The Consumer Financial Protection Bureau, working in collaboration with 11 international financial regulators and related organizations, has announced an initiative to create the Global Financial Innovation Network (GFIN).
The network “will seek to provide a more efficient way for innovative firms to interact with regulators, helping them navigate between countries as they look to scale new ideas,” the Bureau said in an announcement. It will also create “a new framework for cooperation between financial services regulators on innovation-related topics.”
The collaborative effort is organized around a draft consulting document.
The consulting document sets out the three main proposed functions of the GFIN:
Act as a network of regulators to collaborate and share experience of innovation in respective markets, including emerging technologies and business models;
Provide a forum for joint policy work and discussions; and
Provide firms with an environment in which to trial cross-border solutions.
“The major emerging innovation trends within financial services are increasingly global, rather than domestic, in nature,” the executive summary says. “For instance, big data, artificial intelligence and blockchain based solutions are being developed and deployed simultaneously in different financial markets. Since there is a general trend towards developing these digital solutions, now is a time to consider how to begin building new ways to share experience and manage the questions that emerge.”
“Financial services regulators must re-consider existing ways of working and collaborating, in order to balance potential benefits of innovation (for consumers and the financial sector as a whole) with traditional policy objectives, namely financial stability, integrity, financial inclusion, competition and consumer wellbeing and protection,” it adds.
The BCFP and the other regulators are seeking public comment on the mission statement for the GFIN, its proposed functions, and where it should prioritize activity. In the United States, interested parties can provide feedback to the Bureau’s Office of Innovation.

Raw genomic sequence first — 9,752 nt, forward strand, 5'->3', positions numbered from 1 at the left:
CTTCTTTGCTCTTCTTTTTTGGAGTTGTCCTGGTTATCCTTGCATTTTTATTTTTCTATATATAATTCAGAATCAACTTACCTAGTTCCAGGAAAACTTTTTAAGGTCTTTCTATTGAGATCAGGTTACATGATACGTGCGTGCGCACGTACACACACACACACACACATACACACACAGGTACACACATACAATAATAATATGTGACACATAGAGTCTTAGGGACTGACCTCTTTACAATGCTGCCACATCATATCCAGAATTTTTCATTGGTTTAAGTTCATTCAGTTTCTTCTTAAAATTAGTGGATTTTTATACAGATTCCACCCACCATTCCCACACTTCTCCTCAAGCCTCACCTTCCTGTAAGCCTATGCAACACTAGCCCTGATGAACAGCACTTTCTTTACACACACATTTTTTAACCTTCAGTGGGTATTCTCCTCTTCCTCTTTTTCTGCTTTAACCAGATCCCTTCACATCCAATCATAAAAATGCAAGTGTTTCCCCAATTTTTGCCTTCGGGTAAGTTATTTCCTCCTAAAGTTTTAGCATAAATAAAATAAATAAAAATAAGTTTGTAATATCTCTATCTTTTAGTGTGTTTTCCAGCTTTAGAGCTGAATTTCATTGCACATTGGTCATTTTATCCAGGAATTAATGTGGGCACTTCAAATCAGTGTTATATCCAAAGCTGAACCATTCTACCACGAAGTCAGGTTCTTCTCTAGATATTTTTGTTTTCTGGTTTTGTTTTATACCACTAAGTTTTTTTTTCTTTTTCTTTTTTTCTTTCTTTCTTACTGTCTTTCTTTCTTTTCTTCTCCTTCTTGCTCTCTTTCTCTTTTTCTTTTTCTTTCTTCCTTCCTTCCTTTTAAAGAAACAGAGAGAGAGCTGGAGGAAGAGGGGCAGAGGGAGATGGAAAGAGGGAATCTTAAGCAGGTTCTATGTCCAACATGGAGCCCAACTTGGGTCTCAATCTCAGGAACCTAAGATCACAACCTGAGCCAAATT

The announcement follows an initial whitepaper on the idea of a 'global sandbox' led by the United Kingdom’s Financial Conduct Authority in February 2018. Key themes to emerge in the feedback were:
Regulatory cooperation: Respondents were supportive of the idea of the initiative providing a setting for regulators to collaborate on common challenges or policy questions firms face in different jurisdictions.
Speed to market: Respondents cited one of the main advantages for the global sandbox could be reducing the time it takes to bring ideas to new international markets.
Governance: Feedback highlighted the importance of the project being transparent and fair to those potential firms wishing to apply for cross-border testing.
Emerging technologies/business models: A wide range of topics and subject matters were highlighted in the feedback, particularly those with notable cross-border application. Among issues highlighted were artificial intelligence, distributed ledger technology, data protection, regulation of securities and Initial Coin Offerings, know your customer, and anti-money laundering.
The working group is asking for feedback on questions contained in the Consultation Document by Oct. 14, 2018. Over the course of the next two months, the group will engage with interested parties across different jurisdictions. In the fall, the working group will assess feedback and agree on next steps.
In the United States, interested stakeholders can share written and/or other feedback directly to the Bureau’s Office of Innovation at firstname.lastname@example.org. Comments can also be shared with the FCA and other regulators, with contact information available within the Consultation Document.
In addition to the BCFP and the FCA, the organizations currently involved in the GFIN are: Abu Dhabi Global Markets; Autorité des marchés financiers (Québec); Australian Securities & Investments Commission; Central Bank of Bahrain; Dubai Financial Services Authority; Guernsey Financial Services Commission; Hong Kong Monetary Authority; Monetary Authority of Singapore; Ontario Securities Commission; and Consultative Group to Assist the Poor (CGAP).